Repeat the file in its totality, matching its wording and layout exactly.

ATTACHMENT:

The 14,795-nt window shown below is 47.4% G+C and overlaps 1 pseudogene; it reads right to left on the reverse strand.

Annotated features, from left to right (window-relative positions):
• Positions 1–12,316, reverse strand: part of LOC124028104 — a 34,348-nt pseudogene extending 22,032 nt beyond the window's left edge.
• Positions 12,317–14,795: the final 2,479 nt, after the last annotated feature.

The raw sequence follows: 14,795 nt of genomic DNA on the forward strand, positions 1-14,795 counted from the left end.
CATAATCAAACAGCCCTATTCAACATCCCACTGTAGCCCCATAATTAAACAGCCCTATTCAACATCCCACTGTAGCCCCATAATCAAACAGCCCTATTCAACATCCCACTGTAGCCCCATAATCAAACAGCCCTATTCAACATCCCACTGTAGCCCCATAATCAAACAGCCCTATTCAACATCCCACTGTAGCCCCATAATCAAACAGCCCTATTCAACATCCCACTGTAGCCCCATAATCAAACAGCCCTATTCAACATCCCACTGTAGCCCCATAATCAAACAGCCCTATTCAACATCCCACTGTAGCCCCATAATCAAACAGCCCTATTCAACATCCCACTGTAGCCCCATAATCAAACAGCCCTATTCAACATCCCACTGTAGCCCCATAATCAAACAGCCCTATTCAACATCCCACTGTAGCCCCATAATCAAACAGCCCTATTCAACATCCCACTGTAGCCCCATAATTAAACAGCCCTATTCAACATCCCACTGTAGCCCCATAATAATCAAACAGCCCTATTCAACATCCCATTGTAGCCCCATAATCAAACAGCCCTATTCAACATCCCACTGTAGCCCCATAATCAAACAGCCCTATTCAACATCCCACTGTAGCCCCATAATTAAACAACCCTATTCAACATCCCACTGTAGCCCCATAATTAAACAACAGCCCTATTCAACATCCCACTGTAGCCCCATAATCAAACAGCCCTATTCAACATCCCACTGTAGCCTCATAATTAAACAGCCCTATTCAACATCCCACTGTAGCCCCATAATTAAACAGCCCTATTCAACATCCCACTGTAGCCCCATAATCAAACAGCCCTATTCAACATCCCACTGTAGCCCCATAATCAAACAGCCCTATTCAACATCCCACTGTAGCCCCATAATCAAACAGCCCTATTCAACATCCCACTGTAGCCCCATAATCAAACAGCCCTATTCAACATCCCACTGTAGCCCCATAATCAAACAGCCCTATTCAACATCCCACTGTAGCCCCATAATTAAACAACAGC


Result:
The 14,795-nt window shown below is 47.4% G+C and overlaps 1 pseudogene; it reads right to left on the reverse strand.

Annotated features, from left to right (window-relative positions):
• Positions 1–12,316, reverse strand: part of LOC124028104 — a 34,348-nt pseudogene extending 22,032 nt beyond the window's left edge.
• Positions 12,317–14,795: the final 2,479 nt, after the last annotated feature.

The raw sequence follows: 14,795 nt of genomic DNA on the forward strand, positions 1-14,795 counted from the left end.
CATAATCAAACAGCCCTATTCAACATCCCACTGTAGCCCCATAATTAAACAGCCCTATTCAACATCCCACTGTAGCCCCATAATCAAACAGCCCTATTCAACATCCCACTGTAGCCCCATAATCAAACAGCCCTATTCAACATCCCACTGTAGCCCCATAATCAAACAGCCCTATTCAACATCCCACTGTAGCCCCATAATCAAACAGCCCTATTCAACATCCCACTGTAGCCCCATAATCAAACAGCCCTATTCAACATCCCACTGTAGCCCCATAATCAAACAGCCCTATTCAACATCCCACTGTAGCCCCATAATCAAACAGCCCTATTCAACATCCCACTGTAGCCCCATAATCAAACAGCCCTATTCAACATCCCACTGTAGCCCCATAATCAAACAGCCCTATTCAACATCCCACTGTAGCCCCATAATCAAACAGCCCTATTCAACATCCCACTGTAGCCCCATAATTAAACAGCCCTATTCAACATCCCACTGTAGCCCCATAATAATCAAACAGCCCTATTCAACATCCCATTGTAGCCCCATAATCAAACAGCCCTATTCAACATCCCACTGTAGCCCCATAATCAAACAGCCCTATTCAACATCCCACTGTAGCCCCATAATTAAACAACCCTATTCAACATCCCACTGTAGCCCCATAATTAAACAACAGCCCTATTCAACATCCCACTGTAGCCCCATAATCAAACAGCCCTATTCAACATCCCACTGTAGCCTCATAATTAAACAGCCCTATTCAACATCCCACTGTAGCCCCATAATTAAACAGCCCTATTCAACATCCCACTGTAGCCCCATAATCAAACAGCCCTATTCAACATCCCACTGTAGCCCCATAATCAAACAGCCCTATTCAACATCCCACTGTAGCCCCATAATCAAACAGCCCTATTCAACATCCCACTGTAGCCCCATAATCAAACAGCCCTATTCAACATCCCACTGTAGCCCCATAATCAAACAGCCCTATTCAACATCCCACTGTAGCCCCATAATTAAACAACAGC